The trend in the relationship is more of a concern than the week-to-week variability between the boxed beef index and live cattle prices. In 2017, the value of live cattle averaged 59% of the value of the index for canned beef. However, this ratio has trended downward and increased its variability over time. In 2018, the price of live cattle was 56% of the wholesale value, 54% in 2019 and 49% in 2020. So far in 2021, the ratio has averaged 49%. The key point is that using a canned beef index as an external benchmark price could lead to higher or lower fed cattle prices than other means of knowing prices. It would depend on the formula used, ie the percentage of the index value of the canned beef.
More research is needed to more fully explain this relationship and the value that can be provided by pricing fed cattle from canned beef values. For example, to say anything about live cattle prices from canned beef values, you also need a drop value. The average by-product value was $ 9.48 per cwt from 2017 to present, with a range of $ 6.71 to $ 12.05 per cwt, according to the USDA By-Product Drop Value (Steer) report FOB Central US (NW_LS441), which provides the skin and offal value of a typical slaughter beef.
Assuming a 1,400 pound beef, that works out to between $ 94 and $ 169 per head. In addition, it is difficult for the standard yields used in the calculation of canned beef values ââto include value-added products, so the producer would not be able to capture the value of these innovations. Going further, it doesn’t capture the ready-to-crate beef, which should continue to gain volume.
Is a canned beef futures coming up?
CME states: “While possible on the road, we have not made any decision to launch a tradable contract yet” and “Currently, we are only releasing the Boxed Beef index as a courtesy to our market participants … “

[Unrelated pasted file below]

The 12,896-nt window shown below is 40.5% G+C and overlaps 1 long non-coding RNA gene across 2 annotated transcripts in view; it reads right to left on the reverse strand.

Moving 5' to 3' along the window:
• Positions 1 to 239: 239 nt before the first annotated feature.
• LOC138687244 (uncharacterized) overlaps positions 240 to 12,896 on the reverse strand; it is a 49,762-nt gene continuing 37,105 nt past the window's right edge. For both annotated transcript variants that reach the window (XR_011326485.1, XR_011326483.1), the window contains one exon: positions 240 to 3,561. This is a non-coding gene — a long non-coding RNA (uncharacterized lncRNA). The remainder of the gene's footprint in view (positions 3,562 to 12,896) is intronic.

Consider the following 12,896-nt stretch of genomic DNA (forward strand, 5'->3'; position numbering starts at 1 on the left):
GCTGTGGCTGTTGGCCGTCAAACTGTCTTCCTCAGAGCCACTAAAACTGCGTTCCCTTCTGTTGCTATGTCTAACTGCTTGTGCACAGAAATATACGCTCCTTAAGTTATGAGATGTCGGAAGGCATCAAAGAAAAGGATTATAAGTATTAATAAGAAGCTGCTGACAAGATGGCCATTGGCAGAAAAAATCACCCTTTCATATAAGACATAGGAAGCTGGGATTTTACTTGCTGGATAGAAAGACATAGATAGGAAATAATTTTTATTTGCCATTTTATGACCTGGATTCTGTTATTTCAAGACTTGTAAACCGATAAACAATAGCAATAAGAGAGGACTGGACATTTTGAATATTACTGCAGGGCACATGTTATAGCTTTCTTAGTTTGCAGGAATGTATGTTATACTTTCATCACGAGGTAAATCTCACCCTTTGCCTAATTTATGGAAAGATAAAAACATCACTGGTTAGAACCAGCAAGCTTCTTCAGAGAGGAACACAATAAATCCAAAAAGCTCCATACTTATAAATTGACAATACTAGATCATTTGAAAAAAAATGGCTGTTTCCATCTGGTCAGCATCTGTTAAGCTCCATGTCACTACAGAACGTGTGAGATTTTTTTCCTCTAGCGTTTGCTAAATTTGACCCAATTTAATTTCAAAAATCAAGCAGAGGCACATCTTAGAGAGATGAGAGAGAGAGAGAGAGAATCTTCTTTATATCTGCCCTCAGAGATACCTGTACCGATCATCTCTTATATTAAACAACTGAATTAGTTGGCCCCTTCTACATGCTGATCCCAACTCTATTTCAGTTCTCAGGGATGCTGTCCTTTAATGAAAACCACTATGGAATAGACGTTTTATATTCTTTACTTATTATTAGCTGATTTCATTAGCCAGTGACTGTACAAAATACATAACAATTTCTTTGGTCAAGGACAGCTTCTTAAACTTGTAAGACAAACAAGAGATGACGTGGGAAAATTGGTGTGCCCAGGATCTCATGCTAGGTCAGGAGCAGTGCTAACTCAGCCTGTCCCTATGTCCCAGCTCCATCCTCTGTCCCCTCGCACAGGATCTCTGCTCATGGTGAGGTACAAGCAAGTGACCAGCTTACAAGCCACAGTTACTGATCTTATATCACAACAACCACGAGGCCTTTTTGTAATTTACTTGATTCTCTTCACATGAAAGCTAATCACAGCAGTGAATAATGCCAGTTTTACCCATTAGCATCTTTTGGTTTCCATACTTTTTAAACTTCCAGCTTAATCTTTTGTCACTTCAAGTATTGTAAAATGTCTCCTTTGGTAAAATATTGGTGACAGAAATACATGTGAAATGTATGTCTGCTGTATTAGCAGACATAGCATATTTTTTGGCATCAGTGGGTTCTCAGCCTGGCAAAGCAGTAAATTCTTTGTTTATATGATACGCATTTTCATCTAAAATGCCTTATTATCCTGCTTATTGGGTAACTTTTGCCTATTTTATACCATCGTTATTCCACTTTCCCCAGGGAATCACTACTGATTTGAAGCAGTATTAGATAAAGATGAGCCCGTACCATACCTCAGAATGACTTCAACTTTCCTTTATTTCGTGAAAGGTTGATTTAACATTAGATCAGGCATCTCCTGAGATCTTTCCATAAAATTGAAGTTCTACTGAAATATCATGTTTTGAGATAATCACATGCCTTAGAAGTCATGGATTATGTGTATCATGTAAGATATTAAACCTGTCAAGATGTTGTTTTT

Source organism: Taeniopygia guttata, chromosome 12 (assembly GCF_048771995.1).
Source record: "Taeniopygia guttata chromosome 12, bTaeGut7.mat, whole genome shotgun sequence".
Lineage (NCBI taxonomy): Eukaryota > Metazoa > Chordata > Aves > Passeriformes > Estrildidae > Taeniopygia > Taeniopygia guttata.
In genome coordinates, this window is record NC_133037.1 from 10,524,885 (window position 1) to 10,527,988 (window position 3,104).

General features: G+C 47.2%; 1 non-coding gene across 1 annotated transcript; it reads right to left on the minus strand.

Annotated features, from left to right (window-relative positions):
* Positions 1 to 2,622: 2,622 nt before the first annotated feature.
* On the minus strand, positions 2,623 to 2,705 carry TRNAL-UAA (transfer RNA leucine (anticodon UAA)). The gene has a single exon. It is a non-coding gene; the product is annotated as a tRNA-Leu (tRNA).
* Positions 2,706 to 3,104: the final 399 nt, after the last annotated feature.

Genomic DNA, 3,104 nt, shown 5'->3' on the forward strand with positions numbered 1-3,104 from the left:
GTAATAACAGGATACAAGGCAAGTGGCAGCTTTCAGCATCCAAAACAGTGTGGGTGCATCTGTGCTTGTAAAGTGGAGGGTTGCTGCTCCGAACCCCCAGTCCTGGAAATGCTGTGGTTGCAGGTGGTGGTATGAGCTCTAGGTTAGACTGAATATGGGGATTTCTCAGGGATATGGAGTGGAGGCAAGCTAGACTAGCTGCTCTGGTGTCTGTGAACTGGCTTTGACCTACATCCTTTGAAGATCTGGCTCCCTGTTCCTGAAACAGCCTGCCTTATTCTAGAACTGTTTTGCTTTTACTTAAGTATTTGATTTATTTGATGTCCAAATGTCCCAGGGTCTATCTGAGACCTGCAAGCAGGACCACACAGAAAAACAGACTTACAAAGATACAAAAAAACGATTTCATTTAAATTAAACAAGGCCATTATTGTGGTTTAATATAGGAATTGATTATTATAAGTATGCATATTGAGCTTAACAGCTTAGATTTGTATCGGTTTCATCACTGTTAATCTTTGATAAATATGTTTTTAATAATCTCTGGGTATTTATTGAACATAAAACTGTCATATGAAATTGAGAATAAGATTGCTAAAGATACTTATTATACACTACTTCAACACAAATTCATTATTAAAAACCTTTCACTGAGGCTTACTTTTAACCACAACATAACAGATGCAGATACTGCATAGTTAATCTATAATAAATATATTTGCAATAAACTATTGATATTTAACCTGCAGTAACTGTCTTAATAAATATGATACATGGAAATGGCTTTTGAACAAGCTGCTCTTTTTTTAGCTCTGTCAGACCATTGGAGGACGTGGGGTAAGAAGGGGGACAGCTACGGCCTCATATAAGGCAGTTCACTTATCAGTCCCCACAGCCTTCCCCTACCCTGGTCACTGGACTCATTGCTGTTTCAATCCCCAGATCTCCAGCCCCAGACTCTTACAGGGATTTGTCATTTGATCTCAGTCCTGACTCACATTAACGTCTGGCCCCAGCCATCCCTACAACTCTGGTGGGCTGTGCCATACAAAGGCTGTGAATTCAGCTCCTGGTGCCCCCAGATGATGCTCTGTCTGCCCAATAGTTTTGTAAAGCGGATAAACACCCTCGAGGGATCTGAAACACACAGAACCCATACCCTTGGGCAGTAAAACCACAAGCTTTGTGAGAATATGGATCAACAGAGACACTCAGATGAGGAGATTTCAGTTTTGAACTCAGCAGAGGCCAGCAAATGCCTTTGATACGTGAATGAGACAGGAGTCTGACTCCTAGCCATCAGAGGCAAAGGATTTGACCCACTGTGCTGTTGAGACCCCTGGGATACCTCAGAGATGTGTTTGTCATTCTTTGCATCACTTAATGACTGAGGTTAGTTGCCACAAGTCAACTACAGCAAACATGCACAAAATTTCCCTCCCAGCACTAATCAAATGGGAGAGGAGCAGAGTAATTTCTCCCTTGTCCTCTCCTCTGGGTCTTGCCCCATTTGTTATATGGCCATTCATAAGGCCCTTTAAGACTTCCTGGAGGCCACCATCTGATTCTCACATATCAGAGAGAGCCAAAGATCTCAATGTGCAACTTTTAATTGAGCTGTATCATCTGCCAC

Developments in the pork market suggest that CME may offer a futures and options contract on canned beef. CME launched the Pork Cutout Index in 2015. On November 9, the Pork Cutout contract began trading. The Pork Cutout contract, along with the Lean Hog ââcontract, improves the ability of pork market players to manage price risk. However, pork may not be a precedent for beef, as the markets are clearly different.
A canned beef contract would, of necessity, be a cash-settled contract, due to the difficulties inherent in physically delivering the canned beef to meet the delivery provisions of a futures contract. The newly developed Boxed Beef Index could be used to settle the contract.
Prior to 2017, live cattle prices and canned beef prices were comparatively well correlated, suggesting relatively lower levels of basis or hedge risk associated with cross-hedging canned beef in futures contracts. live cattle. Trading one would have been similar to trading the other. Offering another contract would likely have cannibalized volume and opened up the interest of the live cattle contract.
A canned beef contract could complement the live cattle contract currently being negotiated. Cattle producers could directly cover cattle whose price could be deducted from the value of canned beef. Packers could directly cover revenue or a meat margin, ie the difference between the value of canned beef and the price of cattle. They could also more accurately cover the prices of individual cuts of beef. Beef buyers and end users could more accurately cover the prices of individual cuts. At times such as holidays, the supply and demand of livestock relative to the supply and demand of beef can diverge.
It remains to be seen whether the Boxed Beef Index provides enough information and value to market participants for CME to launch a Boxed Beef contract.
Schulz is an extension livestock economist at Iowa State University.